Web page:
Overview

Brief Summary

Diagnosis A small, slender, long-legged ranoid leptodactylid with large head, snout pointed and slightly protruding, without inguinal glands; only two very small sacral glands visible.
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Distribution

Range Description

This species is known from northeastern, central, southeastern and southern Brazil; Misiones and Entre Rios, Argentina; Eastern Paraguay. In addition, there is a single specimen tentatively listed as this species, coming from El Manteco, in Bolivar State, Venezuela. The identity of this specimen requires further investigation. It occurs up to 2,000m asl.
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Known from northeastern, central, southeastern and southern Brazil; provinces of Misiones and Entre Rios, Argentina; Eastern Paraguay and northeastern Uruguay.
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Physical Description

Morphology

Subarbusto (1)
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Diagnostic Description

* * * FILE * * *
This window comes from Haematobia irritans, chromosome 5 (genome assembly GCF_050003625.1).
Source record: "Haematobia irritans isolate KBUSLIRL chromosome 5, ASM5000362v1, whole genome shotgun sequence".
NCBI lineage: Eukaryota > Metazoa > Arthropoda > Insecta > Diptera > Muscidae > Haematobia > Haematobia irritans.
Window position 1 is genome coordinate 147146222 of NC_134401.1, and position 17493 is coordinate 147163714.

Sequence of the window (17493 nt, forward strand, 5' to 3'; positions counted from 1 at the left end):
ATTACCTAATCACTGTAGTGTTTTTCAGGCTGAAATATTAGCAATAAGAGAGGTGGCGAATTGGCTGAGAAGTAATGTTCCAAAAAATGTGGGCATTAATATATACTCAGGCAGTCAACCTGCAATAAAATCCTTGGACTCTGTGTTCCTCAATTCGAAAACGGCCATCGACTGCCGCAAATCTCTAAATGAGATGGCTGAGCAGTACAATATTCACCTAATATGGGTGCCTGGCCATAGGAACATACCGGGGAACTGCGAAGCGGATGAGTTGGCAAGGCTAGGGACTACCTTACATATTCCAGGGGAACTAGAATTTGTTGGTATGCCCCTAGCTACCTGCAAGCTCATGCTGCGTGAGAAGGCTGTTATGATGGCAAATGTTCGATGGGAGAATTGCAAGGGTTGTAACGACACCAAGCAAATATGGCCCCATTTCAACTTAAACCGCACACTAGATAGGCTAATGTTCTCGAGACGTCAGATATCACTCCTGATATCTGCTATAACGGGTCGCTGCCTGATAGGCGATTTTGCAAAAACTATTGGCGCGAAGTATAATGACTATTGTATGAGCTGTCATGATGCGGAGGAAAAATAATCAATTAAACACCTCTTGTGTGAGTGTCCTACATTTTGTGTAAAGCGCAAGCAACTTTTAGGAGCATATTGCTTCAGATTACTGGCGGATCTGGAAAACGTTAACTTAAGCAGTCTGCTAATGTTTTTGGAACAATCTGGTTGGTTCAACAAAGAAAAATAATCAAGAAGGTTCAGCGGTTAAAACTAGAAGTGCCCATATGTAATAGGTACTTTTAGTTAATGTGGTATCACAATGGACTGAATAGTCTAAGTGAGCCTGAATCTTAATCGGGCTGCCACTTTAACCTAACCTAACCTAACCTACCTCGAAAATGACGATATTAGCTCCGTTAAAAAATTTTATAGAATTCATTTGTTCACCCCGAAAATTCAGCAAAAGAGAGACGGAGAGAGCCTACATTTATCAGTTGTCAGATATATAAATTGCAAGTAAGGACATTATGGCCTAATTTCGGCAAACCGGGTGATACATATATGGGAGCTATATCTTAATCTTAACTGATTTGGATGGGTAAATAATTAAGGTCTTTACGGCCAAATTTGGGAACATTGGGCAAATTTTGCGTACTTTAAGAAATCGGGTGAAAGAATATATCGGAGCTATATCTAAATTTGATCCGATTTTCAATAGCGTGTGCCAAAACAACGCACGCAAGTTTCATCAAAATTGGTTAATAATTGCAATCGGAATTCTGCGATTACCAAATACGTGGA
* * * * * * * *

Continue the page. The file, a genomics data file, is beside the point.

Adult morphology Snout-vent of about 30 mm or slightly more. No sex dimorpllisrn in size. Head as large as wide, ogival, with acutely rounded snout, distinctly protruding on the lower jaw. Nostrils laterally located, ridges just inside the choanae. Tongue moderate, subcircular, about 1/3 or 1/2 of the width of mouth opening. Eyes moderately prominent, laterally located. Tympanum visible, not distinct. A diagonal supratympanic fold, reaching beyond the axilla. Fingers slender, free, with strong blunt subarticular tubercles and round, moderate metacarpal tubercles. Rate of the finger lengths: I = IV = II-III. Toes free, slightly ridged laterally; subarticular tubercles conical and prominent. Small, sharp and conical metatarsal tubercles. A tarsal tubercle conical, evident, halfway between the inner metatarsal tubercle and the heel, being separated from the inner by a greater distance than the interval between inner and outer metatarsal tubercles. No tarsal fold present. When hindlegs is adpressed, heel reaches the eye; when the femurs are bent at right angles to body, the tibio-tarsal articulations overlap. Skin glandulous and granular dorsally, with two enlarged lateral ridges, brown-edged from the posterior eyelid down to the back. Short dorsal longitudinal glandular lines. A heavy ?-shaped glandular ridge. is often present between the shoulders. Ventrally granular, deep thoracic and discoidal folds present. Deep loose gular folds; a very heavy vocal sac in males extending across the throat. No inguinal glands; two small black-edged sacral glands distinguishable. Dark brown thumb pads in males during the spawlling. Color brownish or grayish on the dorsum, withdark enlarged longitudinaI spots or lines, according to a very variable pattern. The uniform, striped and ?-shaped patterns are thus prescnt. A distinct dark brown band from tip of snout, along canthus to eye, widening behind the eye and tympanum, downward and backward above the axilla and ending halfway to groin. Four vertical dark bands on the upper lip, the space between them whitish gray. Transverse brown bands on the limbs. Belly whitish, speckled with dark brown on throat and chest. Larval morphology The body is ovoid, the caudal muculature slightly entering onto the dorsal region. The tail is large, with high lanceolate dorsal fin, ending in an acuminate tip. The spiracle is sinistral, dorso-laterally located, in the posterior part of the body. The internarial interval is narrower than the interocular distance, being the nostrils closer to the eye than to the end of the snout. The cloacal opening is dextral, The larvae are faintly dark-colored dorsally, being paler in the last stages of development than in the early stages. Mouth show with lateral folds bordered by small close papillae; the parts of the upper and lower lips are bare. Horny beaks weak; tooth formula usually 2/3(1).